In Bush's State of the Union address he makes the claim 'The British government has learned that Saddam Hussein recently sought significant quantities of uranium from Africa.'.           
Mar 7, 2003 Toronto Star article ( cached ) See also: 1 2 3 4 5 6 7 
       The head of the International Atomic Energy Agency (IAEA) shoots down allegations Iraq tried to revive its nuclear arms program and says fake documents backed US claims Baghdad had tried to buy uranium to make bombs. He also reiterates that 'After three months of intrusive inspections, we have to date found no evidence or plausible indication of the revival of a nuclear weapons program in Iraq.'           
Yahoo article ( cached ) See also: 1 
       The IAEA also reports the fake documents are so badly forged that, in the words of one official, his 'jaw dropped'. This makes it hard to believe that the US government was the honest victim of the forgery in making their claims regarding Iraq's nuclear program. The IAEA also ask the US and Britain if they had any other evidence backing their claims that Iraq tried to buy uranium. The answer given is no.           
March 16, 2003 Article ( cached ) See also: 1 2 
       Dick Cheney responds (to the IAEA saying Saddam has no nuclear program) on NBC's Meet the Press, saying '... we believe he [Saddam] has, in fact, reconstituted nuclear weapons. I think Mr. ElBaradei, frankly, is wrong.'           
June 8, 2003 Article ( cached )
       Colondeeza Rice concedes that the documents were fraudulent but argues that the White House hadn't known this before Bush's State of the Union speech.           
July 7, 2003 Washington Post article ( cached ) See also: 1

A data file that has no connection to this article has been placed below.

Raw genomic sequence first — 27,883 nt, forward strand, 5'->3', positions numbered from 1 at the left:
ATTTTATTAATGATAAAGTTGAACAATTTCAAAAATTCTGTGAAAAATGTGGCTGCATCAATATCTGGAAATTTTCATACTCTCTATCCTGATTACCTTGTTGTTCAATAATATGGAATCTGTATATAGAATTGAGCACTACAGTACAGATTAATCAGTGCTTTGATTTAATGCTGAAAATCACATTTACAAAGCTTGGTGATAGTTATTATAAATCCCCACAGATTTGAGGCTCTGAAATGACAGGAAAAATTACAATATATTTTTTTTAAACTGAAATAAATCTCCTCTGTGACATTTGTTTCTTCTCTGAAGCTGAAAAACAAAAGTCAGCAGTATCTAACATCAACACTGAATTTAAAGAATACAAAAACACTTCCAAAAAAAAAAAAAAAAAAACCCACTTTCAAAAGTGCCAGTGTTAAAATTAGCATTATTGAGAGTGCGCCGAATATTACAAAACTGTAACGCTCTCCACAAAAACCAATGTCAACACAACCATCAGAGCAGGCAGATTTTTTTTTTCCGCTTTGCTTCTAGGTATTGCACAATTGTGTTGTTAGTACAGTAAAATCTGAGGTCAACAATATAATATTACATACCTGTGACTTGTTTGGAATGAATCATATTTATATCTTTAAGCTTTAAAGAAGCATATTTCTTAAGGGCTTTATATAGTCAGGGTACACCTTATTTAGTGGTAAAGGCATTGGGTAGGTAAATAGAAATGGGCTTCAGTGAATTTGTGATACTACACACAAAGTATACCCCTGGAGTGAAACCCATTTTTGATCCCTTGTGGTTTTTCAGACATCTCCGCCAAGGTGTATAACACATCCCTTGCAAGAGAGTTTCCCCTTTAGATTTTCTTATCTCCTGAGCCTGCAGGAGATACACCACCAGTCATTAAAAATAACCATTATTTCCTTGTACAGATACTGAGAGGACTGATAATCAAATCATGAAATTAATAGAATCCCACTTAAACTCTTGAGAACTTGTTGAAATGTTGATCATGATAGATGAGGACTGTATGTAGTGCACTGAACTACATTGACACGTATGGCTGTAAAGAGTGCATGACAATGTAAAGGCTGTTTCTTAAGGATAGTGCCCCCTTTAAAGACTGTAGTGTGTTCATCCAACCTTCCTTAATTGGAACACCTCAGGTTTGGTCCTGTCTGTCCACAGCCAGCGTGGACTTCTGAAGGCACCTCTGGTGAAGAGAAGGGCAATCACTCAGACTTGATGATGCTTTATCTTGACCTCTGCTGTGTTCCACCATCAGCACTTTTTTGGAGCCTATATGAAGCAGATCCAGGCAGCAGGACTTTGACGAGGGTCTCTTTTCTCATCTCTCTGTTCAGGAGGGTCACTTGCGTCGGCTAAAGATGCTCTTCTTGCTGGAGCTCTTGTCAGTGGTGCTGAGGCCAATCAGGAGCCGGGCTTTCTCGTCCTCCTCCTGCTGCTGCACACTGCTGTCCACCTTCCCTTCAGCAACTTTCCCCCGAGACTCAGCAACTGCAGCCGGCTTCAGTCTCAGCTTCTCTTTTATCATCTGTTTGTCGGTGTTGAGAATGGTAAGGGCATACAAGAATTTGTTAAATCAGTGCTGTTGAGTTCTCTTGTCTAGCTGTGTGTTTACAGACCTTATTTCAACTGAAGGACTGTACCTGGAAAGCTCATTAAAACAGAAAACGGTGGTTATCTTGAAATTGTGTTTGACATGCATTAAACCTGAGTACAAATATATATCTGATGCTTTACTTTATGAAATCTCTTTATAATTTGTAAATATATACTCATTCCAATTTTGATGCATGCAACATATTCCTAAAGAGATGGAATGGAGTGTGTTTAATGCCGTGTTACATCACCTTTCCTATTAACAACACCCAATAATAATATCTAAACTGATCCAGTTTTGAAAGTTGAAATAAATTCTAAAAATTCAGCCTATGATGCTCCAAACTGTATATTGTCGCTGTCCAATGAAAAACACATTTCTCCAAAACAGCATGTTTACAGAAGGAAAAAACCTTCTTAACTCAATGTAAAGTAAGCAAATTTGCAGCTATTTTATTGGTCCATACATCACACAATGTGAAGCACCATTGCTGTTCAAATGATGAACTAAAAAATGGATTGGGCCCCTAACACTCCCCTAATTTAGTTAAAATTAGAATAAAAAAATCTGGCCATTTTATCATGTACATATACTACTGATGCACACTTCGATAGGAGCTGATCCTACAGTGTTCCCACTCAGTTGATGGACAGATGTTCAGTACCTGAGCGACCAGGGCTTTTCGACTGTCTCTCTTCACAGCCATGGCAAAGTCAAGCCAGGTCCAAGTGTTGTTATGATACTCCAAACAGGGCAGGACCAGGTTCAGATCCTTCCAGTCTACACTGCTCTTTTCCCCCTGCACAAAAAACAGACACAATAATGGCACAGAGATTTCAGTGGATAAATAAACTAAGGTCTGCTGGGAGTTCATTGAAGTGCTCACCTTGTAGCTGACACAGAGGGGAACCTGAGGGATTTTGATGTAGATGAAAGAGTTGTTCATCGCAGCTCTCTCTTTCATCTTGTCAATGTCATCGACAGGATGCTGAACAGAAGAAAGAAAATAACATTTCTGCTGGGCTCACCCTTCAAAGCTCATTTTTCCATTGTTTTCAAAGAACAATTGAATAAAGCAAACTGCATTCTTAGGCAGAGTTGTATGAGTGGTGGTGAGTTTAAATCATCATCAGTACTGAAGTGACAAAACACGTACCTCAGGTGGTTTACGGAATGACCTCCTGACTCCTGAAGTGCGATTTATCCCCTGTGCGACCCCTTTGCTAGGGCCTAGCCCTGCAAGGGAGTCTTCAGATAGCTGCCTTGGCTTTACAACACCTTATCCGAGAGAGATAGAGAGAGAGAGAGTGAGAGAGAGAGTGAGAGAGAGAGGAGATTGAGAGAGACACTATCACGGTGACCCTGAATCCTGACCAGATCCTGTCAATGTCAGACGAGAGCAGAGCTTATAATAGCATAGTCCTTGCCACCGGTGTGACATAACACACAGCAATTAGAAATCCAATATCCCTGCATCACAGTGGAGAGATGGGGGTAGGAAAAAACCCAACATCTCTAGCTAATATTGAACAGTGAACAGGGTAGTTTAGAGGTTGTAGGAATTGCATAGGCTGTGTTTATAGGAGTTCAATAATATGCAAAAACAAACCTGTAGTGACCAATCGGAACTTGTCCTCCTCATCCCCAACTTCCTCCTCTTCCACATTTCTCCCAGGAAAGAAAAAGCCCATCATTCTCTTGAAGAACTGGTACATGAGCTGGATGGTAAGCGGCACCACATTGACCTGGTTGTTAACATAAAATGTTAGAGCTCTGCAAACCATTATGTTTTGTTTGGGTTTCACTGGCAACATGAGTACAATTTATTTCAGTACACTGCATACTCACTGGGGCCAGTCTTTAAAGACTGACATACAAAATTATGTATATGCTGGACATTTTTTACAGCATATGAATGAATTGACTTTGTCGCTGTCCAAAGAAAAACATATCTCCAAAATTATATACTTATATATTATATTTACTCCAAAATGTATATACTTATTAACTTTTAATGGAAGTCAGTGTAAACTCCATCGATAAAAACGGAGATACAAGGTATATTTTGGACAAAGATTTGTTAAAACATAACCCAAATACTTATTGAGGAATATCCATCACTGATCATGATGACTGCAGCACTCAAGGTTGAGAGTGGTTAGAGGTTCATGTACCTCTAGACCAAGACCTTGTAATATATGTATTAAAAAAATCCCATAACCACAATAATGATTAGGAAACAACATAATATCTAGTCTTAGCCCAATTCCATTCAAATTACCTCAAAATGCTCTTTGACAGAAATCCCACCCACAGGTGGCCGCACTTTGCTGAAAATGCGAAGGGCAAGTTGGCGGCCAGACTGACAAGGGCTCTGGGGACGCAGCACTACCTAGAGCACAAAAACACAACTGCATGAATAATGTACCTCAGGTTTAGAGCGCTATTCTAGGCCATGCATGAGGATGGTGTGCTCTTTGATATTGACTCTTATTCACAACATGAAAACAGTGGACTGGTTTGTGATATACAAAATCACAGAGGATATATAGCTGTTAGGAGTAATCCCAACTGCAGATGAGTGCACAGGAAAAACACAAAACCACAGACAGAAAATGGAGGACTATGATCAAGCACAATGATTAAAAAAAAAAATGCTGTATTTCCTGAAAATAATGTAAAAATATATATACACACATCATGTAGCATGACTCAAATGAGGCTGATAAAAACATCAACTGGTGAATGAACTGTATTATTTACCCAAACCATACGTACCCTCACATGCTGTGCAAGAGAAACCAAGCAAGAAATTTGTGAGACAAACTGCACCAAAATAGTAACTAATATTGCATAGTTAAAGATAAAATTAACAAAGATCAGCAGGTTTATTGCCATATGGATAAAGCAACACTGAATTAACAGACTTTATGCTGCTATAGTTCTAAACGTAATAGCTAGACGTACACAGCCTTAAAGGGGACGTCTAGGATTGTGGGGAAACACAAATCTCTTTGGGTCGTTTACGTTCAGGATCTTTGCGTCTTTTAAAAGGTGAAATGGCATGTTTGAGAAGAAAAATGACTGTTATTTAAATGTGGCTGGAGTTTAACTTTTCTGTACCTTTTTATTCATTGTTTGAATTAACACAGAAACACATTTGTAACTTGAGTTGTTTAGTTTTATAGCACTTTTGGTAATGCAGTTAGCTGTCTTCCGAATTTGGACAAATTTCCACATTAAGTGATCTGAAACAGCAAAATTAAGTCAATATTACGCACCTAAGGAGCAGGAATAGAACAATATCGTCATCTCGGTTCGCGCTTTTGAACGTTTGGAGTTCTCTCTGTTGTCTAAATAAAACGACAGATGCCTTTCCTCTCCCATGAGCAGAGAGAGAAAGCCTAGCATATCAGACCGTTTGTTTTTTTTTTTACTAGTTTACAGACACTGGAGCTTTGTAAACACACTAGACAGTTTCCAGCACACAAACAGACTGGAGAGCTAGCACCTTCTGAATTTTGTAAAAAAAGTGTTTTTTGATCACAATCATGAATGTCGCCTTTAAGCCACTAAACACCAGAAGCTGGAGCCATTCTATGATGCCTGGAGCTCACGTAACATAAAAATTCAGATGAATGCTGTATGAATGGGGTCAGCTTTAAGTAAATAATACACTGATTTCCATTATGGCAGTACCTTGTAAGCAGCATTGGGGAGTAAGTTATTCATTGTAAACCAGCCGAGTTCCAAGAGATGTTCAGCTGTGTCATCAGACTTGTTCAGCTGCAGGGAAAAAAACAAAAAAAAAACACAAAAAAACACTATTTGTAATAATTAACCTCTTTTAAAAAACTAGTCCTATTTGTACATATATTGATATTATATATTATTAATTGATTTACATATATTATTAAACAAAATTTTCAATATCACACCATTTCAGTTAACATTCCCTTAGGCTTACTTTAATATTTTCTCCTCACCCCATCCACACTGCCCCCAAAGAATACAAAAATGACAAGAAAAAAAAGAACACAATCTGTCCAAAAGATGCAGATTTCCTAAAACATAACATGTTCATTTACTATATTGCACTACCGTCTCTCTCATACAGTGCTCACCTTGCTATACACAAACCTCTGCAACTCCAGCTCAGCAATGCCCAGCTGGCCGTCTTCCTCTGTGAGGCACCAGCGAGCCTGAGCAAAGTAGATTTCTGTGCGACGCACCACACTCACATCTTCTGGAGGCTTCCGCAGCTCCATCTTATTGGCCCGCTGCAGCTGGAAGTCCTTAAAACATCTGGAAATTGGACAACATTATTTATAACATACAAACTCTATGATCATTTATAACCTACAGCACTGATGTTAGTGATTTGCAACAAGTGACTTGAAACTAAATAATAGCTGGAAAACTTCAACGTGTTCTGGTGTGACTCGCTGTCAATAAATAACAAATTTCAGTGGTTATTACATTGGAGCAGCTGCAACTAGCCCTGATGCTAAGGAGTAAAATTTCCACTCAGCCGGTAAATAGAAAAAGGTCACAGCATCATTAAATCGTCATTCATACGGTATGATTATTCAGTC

A British parliamentary commission reports it was unclear why the British government asserted as a 'bald claim' (in a dossier published four months prior to Bush's speech) that there was intelligence that Iraq had sought to buy significant amounts of uranium in Africa. It notes that the CIA had already debunked this intelligence at the time.           
July 7, 2003 Washington Post article ( cached ) See also: 1 
       The Bush Administration acknowledges for the first time that President Bush should not have claimed that Iraq had sought to buy uranium in his State of the Union address in January.           
July 10, 2003 Globe and Mail article ( cached ) See also: 1 2 3 4 5 6 
       Rumsfeld testifies that he only found out 'within recent days' that the information was discredited.           
Article ( cached ) See also: 1 
       Rumsfeld has to later correct his claim, first revising it to 'weeks', then finally to 'months'.           
July 10, 2003 Globe and Mail article ( cached ) See also: 1 
       At the same time, Rumsfeld also changes the official reason for the war - not fresh evidence of banned weapons, rather a changed perspective following Sept 11. This of course flies in the face of all of their claims of fresh evidence (such as the uranium claim under discussion) which were used to prove the urgency of attacking Iraq when they did, as well as Rumsfeld's own reaction to September 11th.           
July 11, 2003 Washington Post article ( cached ) See also: 1 2 
       CIA director George Tenet becomes the scapegoat, taking all of the blame for the inclusion of the claim in Bush's speech despite doubts about the quality of the intelligence behind it.